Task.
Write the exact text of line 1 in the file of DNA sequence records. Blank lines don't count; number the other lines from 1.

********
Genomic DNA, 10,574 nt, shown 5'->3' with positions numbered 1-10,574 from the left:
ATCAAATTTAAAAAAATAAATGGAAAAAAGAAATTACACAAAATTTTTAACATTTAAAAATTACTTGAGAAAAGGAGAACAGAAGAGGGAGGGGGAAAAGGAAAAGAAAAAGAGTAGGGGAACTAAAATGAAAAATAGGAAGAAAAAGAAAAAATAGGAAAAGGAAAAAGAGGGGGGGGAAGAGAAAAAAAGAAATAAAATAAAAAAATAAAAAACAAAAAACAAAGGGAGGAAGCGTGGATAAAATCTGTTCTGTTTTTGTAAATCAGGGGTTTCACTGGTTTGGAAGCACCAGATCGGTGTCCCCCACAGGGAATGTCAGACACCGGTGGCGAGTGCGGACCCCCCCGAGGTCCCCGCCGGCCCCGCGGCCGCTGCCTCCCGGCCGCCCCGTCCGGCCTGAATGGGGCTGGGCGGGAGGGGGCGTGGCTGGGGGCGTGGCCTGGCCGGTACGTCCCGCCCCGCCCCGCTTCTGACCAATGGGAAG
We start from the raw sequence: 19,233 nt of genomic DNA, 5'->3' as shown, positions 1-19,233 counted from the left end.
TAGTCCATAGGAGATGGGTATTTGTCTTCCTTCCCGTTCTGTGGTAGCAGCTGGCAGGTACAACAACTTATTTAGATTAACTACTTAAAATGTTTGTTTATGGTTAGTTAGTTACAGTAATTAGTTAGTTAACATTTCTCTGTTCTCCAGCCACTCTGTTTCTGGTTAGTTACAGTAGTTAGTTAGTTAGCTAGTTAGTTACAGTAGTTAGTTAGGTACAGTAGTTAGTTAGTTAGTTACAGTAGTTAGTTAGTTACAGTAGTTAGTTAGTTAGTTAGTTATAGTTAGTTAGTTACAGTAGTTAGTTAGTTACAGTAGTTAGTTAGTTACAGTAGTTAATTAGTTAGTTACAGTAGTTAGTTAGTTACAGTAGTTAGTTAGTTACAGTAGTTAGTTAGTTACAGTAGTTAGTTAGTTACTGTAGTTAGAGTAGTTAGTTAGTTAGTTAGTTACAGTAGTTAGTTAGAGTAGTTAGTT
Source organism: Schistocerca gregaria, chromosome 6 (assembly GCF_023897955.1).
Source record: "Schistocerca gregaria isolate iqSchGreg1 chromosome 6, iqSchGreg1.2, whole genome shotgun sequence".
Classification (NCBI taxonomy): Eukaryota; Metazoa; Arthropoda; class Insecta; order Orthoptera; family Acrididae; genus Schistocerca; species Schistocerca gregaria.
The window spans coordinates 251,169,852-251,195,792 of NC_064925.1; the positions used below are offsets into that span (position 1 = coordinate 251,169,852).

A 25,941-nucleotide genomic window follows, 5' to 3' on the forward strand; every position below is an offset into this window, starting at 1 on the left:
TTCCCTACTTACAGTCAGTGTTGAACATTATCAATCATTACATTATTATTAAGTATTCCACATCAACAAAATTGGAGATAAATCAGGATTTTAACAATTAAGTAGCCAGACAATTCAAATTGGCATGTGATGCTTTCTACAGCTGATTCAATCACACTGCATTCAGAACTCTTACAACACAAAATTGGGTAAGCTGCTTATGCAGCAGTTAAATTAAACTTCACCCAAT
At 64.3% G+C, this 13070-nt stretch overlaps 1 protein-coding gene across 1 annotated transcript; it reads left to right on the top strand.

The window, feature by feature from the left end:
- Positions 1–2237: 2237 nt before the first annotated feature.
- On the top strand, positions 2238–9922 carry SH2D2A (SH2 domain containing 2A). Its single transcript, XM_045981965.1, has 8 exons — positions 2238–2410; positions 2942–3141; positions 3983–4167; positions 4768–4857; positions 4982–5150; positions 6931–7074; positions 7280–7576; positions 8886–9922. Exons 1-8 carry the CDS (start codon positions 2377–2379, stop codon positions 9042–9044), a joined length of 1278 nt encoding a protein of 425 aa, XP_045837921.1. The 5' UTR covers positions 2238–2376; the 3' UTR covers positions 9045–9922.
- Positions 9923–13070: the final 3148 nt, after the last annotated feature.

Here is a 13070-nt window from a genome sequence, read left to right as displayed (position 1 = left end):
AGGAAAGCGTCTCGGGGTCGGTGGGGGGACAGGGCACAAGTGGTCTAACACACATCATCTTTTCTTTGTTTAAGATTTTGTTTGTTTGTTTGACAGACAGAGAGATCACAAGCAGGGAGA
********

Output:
Genomic DNA, 10,574 nt, shown 5'->3' with positions numbered 1-10,574 from the left: